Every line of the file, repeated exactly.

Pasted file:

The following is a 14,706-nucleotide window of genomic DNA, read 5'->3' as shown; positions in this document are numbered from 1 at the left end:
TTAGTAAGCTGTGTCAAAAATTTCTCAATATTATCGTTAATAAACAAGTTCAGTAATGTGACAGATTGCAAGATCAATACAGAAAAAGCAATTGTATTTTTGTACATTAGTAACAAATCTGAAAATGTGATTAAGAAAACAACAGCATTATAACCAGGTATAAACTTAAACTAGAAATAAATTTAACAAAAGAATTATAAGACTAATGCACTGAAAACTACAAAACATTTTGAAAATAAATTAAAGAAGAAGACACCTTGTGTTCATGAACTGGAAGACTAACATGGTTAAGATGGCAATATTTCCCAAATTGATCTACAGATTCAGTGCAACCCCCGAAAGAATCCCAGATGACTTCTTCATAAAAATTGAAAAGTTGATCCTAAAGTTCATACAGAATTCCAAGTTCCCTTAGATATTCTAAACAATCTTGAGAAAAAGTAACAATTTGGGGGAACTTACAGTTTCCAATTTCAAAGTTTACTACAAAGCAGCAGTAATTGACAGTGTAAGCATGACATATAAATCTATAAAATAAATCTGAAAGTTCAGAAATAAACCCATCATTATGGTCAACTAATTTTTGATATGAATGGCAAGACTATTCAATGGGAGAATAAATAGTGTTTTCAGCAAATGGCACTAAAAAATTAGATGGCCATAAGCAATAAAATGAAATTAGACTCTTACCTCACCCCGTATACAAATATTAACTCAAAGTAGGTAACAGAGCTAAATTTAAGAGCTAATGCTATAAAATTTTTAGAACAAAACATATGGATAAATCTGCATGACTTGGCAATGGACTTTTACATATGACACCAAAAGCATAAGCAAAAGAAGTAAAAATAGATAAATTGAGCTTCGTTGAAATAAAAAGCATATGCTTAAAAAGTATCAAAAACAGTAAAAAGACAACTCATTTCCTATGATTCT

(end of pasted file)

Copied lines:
The following is a 14,706-nucleotide window of genomic DNA, read 5'->3' as shown; positions in this document are numbered from 1 at the left end:
TTAGTAAGCTGTGTCAAAAATTTCTCAATATTATCGTTAATAAACAAGTTCAGTAATGTGACAGATTGCAAGATCAATACAGAAAAAGCAATTGTATTTTTGTACATTAGTAACAAATCTGAAAATGTGATTAAGAAAACAACAGCATTATAACCAGGTATAAACTTAAACTAGAAATAAATTTAACAAAAGAATTATAAGACTAATGCACTGAAAACTACAAAACATTTTGAAAATAAATTAAAGAAGAAGACACCTTGTGTTCATGAACTGGAAGACTAACATGGTTAAGATGGCAATATTTCCCAAATTGATCTACAGATTCAGTGCAACCCCCGAAAGAATCCCAGATGACTTCTTCATAAAAATTGAAAAGTTGATCCTAAAGTTCATACAGAATTCCAAGTTCCCTTAGATATTCTAAACAATCTTGAGAAAAAGTAACAATTTGGGGGAACTTACAGTTTCCAATTTCAAAGTTTACTACAAAGCAGCAGTAATTGACAGTGTAAGCATGACATATAAATCTATAAAATAAATCTGAAAGTTCAGAAATAAACCCATCATTATGGTCAACTAATTTTTGATATGAATGGCAAGACTATTCAATGGGAGAATAAATAGTGTTTTCAGCAAATGGCACTAAAAAATTAGATGGCCATAAGCAATAAAATGAAATTAGACTCTTACCTCACCCCGTATACAAATATTAACTCAAAGTAGGTAACAGAGCTAAATTTAAGAGCTAATGCTATAAAATTTTTAGAACAAAACATATGGATAAATCTGCATGACTTGGCAATGGACTTTTACATATGACACCAAAAGCATAAGCAAAAGAAGTAAAAATAGATAAATTGAGCTTCGTTGAAATAAAAAGCATATGCTTAAAAAGTATCAAAAACAGTAAAAAGACAACTCATTTCCTATGATTCT